Viking Helgi Cruise Review by roxiecruises

2 people found this helpful
Trip Details
  • Sail Date: July 2019
  • Destination: Europe
  • Cabin Type: Veranda Stateroom
My wife and I have recently returned from our Russia river cruise via Viking.

We actually sailed on a combination of canals, rivers, and lakes from Moscow to St Petersburg on the Viking Helgi.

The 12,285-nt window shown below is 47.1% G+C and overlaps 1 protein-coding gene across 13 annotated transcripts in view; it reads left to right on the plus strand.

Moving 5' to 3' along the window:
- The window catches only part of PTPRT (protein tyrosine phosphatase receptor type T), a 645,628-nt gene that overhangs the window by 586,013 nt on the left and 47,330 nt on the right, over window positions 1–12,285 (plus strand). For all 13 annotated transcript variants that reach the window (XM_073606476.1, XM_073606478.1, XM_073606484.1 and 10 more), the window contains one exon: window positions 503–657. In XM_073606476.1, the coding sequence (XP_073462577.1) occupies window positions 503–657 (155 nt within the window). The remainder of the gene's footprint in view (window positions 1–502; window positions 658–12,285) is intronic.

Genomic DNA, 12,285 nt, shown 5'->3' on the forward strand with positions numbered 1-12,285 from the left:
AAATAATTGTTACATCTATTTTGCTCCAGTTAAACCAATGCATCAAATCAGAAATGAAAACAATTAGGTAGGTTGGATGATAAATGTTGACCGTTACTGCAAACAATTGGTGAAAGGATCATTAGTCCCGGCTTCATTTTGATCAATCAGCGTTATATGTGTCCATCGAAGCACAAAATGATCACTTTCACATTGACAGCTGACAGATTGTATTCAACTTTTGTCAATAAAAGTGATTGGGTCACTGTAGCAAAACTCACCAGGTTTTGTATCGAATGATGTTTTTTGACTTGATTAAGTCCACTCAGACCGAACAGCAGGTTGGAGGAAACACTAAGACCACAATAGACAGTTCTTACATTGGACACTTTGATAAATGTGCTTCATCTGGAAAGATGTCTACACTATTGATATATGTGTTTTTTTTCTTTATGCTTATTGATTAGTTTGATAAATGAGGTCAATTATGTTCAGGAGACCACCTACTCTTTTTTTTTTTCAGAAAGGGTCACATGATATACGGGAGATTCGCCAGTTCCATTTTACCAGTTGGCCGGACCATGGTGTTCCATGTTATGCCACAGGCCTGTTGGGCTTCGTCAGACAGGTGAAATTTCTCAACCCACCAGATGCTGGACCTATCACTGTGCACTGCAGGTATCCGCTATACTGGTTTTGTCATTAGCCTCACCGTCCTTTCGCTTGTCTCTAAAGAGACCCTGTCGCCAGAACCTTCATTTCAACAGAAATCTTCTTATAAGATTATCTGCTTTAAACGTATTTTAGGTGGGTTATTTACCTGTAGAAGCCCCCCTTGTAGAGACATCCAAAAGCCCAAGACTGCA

The Helgi is larger than the “longboats” we’ve sailed in previously on the Danube. Though longer, they have two decks, while the Russian river boats have four. The Russian boats are certified to sail in the ocean—but not too far from land. This was good, because some of the lakes we crossed were enormous. There are quite a few of these boats, all based on the same design. The Helgi was built in 1984. Viking acquired five of the boats in 2008 and completely stripped the interiors and rebuilt them to reflect the standards that Viking passengers are familiar with. The difference between the Viking ships and the other Russian boats is very apparent. The boats frequently dock side by side—you often have to walk through one or even two boats to get to yours, especially in the larger cities. There’s a dramatic difference when first walking through a Russian boat then onto ours. The Russian boats are quite drab.